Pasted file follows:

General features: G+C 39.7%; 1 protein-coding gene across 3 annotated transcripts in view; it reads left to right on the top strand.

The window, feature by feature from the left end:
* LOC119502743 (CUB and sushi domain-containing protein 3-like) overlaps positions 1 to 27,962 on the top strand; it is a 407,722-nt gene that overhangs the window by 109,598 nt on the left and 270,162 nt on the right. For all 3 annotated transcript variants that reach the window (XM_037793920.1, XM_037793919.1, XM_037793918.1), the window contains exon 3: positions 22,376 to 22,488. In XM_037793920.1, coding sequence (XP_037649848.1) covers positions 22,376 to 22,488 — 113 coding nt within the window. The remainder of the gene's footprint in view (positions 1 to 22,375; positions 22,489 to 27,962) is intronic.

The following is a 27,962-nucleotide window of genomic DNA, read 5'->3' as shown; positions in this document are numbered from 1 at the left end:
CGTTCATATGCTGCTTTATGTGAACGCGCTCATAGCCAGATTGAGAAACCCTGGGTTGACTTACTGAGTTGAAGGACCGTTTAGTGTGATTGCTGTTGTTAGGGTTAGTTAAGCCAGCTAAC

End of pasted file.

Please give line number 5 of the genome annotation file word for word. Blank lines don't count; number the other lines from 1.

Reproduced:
CGTTCATATGCTGCTTTATGTGAACGCGCTCATAGCCAGATTGAGAAACCCTGGGTTGACTTACTGAGTTGAAGGACCGTTTAGTGTGATTGCTGTTGTTAGGGTTAGTTAAGCCAGCTAAC